No.72: The Acorn

To end the year, today’s post showcases several of the main themes of 2014 in maritime archaeology: first, early 2014 was exceptionally stormy, with numerous reports of wrecks having been exposed in different locations around the UK as storms scoured sand off beaches. Many members of the public gave English Heritage fantastic reports of shipwreck material they had seen.

One such report was from Sutton-on-Sea, Lincolnshire. It gives me great pleasure today to introduce as my guest blogger this week Jordan Havell, who is 13. After seeing some timbers on the shore this year, he has been researching the story behind one of the wrecks in his local area, the Acorn, which was a barque laden with ice when she struck in Lynn Roads in 1898.

Jordan tells the story of her origins: 

I got very interested in this shipwreck, amongst others, while doing a local history project. I am 13 years old and home educated.

The Acorn was built in 1855 in Dundee, County of Forfar, Scotland. The register date is recorded as 05/03/1855, with the master’s name shown as Peter Anderson, in the hands of Andrew Low for the Tay Ship Building Company, dated 28/02/1855. The employment of the Surveying Officer, Joseph Northmore, is recorded as a tide surveyor. These details come from the Dundee Archives, for whose help I was very grateful.

The ship had one and a half poop decks, 3 masts and her length is recorded as 119 feet. She was a barque which had one gallery and a full female figurehead. The framework and planking were made of wood.

The subscribing owners were named as Peter Anderson – Master Mariner – 16 shares. The manufacturers are recorded as Matthew Low and John Morrison, both having 12 shares. It is noted there were 2 other owners.

Image courtesy of Dundee City Archives.
Original register entry for the Acorn, 1855. Image courtesy of Dundee City Archives.

The Acorn appears in various articles in Dundee newspapers from 1856 to 1873. By 1871 her master is listed as George Wilson. On the records from this time there are numerous notes, including a query shown in 1873 regarding conversions to cubic metres weight. In 1873 the ship is registered under the port of Grimsby. The Acorn was believed to have been carrying ice between Norway and Grimsby for use by the Grimsby Ice Company in the fishing industry.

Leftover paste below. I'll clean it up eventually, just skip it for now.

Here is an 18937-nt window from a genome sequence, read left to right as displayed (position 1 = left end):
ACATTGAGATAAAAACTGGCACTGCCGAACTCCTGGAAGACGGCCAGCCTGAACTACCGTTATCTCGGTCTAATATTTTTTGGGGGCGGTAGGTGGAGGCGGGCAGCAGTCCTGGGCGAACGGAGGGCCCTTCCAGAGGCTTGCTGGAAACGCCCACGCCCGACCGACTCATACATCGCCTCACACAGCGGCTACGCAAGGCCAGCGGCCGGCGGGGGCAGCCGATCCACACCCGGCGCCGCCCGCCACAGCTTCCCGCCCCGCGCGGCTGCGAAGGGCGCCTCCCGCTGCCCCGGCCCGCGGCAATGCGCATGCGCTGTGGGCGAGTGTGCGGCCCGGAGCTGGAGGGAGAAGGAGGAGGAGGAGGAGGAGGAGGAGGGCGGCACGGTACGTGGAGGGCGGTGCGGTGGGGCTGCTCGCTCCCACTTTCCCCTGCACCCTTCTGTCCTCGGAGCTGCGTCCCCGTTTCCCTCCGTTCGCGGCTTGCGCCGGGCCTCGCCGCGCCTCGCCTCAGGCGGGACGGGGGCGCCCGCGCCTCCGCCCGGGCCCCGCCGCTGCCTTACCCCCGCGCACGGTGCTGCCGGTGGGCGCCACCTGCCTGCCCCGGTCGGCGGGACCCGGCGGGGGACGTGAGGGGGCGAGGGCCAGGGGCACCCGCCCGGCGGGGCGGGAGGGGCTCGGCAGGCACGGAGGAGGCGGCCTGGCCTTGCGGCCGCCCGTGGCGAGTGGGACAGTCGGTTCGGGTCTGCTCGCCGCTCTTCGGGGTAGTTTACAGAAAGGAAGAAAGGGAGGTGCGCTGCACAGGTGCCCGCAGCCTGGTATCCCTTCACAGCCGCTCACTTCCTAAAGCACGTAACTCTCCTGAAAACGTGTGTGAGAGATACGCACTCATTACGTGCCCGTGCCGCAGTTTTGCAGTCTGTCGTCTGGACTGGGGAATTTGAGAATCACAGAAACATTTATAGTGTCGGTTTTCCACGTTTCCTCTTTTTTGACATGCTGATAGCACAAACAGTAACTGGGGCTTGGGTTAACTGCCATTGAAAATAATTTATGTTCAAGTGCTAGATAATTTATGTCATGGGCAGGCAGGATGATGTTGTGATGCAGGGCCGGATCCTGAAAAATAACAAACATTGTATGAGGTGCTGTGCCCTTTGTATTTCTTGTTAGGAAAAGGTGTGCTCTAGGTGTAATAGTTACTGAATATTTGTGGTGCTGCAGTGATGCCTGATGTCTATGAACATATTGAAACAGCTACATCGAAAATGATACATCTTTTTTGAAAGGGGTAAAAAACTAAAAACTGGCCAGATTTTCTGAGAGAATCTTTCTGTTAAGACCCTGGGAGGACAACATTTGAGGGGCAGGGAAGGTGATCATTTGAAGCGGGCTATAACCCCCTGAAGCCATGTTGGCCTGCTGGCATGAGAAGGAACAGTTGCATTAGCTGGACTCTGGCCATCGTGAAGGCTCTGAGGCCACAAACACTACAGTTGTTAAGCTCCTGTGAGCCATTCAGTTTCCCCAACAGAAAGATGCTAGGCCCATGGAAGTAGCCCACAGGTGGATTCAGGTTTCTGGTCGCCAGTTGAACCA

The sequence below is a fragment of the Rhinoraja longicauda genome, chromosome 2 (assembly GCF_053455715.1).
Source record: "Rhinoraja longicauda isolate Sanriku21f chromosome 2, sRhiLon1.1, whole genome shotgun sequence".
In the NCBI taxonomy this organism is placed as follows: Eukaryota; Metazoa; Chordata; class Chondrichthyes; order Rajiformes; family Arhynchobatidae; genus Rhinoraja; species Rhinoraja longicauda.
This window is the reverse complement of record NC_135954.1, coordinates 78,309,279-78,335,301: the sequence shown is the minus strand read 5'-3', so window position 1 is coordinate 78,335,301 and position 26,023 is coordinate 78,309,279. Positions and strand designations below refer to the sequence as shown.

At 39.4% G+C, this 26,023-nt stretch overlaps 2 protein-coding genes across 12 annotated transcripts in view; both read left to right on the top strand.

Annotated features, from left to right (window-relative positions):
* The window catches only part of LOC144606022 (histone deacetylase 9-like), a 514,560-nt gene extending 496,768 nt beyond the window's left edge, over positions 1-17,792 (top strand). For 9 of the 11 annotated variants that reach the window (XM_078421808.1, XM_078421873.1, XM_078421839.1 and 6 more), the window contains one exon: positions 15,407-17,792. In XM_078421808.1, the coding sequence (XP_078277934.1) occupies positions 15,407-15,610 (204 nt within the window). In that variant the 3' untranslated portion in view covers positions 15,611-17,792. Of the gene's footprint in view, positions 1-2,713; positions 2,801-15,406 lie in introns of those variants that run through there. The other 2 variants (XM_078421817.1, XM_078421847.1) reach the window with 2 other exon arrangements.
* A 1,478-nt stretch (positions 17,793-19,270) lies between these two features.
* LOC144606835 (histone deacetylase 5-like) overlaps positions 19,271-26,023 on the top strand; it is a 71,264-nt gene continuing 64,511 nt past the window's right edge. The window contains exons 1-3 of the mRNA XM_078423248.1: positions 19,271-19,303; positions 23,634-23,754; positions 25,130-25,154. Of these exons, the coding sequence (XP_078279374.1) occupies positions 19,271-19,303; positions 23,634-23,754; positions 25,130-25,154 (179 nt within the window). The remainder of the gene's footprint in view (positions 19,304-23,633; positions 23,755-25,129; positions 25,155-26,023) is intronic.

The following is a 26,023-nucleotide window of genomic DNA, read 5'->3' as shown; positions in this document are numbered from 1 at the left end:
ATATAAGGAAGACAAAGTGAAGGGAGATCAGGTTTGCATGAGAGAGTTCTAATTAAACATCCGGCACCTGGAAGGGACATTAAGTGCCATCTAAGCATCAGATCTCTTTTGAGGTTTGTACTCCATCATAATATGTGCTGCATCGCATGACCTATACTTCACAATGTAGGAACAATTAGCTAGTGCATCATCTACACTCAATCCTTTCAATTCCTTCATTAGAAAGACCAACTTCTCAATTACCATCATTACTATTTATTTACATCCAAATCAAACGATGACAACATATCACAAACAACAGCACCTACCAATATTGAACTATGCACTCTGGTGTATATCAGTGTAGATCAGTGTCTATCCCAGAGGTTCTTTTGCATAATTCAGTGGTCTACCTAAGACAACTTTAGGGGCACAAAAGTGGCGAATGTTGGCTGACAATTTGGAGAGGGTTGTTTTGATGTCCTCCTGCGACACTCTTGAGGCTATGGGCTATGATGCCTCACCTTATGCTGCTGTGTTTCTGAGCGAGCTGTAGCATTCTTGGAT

It appears she ended her days on the beach at Sutton-on-Sea in 1901 and is recorded under the English Heritage wreck report 928347 and account of wreck site 1484623. I am very grateful to Serena Cant and her colleagues who gave me help with this project.

I am hoping to find out about more shipwrecks along this coast over time.


Many thanks to Jordan for his essay, which I am delighted to include today. I think an ice barque is an appropriate seasonal theme on which to end the year! For more on Norwegian ice barques, have a look at a past entry here.

The sharp-eyed among you, like Jordan, will have spotted that she struck a sandbank in the Wash in 1898, but ended up further north on the Lincolnshire coast in 1901. I did some research myself and found that the vessel was recovered in 1898, when she was sold for £105. (1) This was very typical. For the Acorn‘s owners, in far-away Sandefjord, it would have been much more economical to cut their losses by selling the vessel, rather than try to get her repaired at their own cost.

This, I suspect, is how she eventually ended up at Sutton-on-Sea in what has proven to be a ship graveyard, another theme which has emerged strongly in maritime archaeology over the last few years. These tend to be groups of vessels beyond economical repair, drawn up for breaking and then perhaps abandoned. The Acorn was one of six vessels which were recorded by partial excavation along this stretch of beach in 1997. (2)

I think there is plenty more for us to find out – what happened to the Acorn between 1898 and 1901, and what is the story of the other ships which may still remain under the sand at Sutton-on-Sea and elsewhere in the locality? Over to you, Jordan! I hope you will continue to be as fascinated by shipwreck archaeology as we are.

Wreck of post-medieval or early modern fishing vessel, Mablethorpe, 2007, first recorded 1997. Image courtesy of John Buglass.
Wreck of unidentified post-medieval or early modern fishing vessel, Mablethorpe, 2007, first recorded 1997. Image courtesy of John Buglass.

(1) Hull Daily Mail, 13 April 1898, No.3,902, p4

(2) Buglass, J 1997: The remains of six sailing ships and other archaeological features in the inter-tidal zone between Sutton-on-Sea and Mablethorpe, Lincolnshire; Buglass, J and Brigham, T 2008: Rapid Coastal Zone Assessment, Yorkshire and Lincolnshire: Donna Nook to Gibraltar Point, Humber Archaeology Report No.236

One thought on “No.72: The Acorn

  1. Interestingly, while working on the third and final phase of the Yorks/Lincs RCZA, I found two postcards of Mablethorpe c 1900 each showing a beached three masted barque like Acorn, one with the mizzen and topmasts removed, the other still fully rigged. I assumed they were awaiting dismantling and I have since found other versions showing the second vessel from different angles (though they are probably the same ship at different stages of dismantling) suggesting it may have been a feature of the beach for some time. I understand dismantlers often ‘stockpiled’ vessels as part of a supply and demand process rather than breaking them up immediately.

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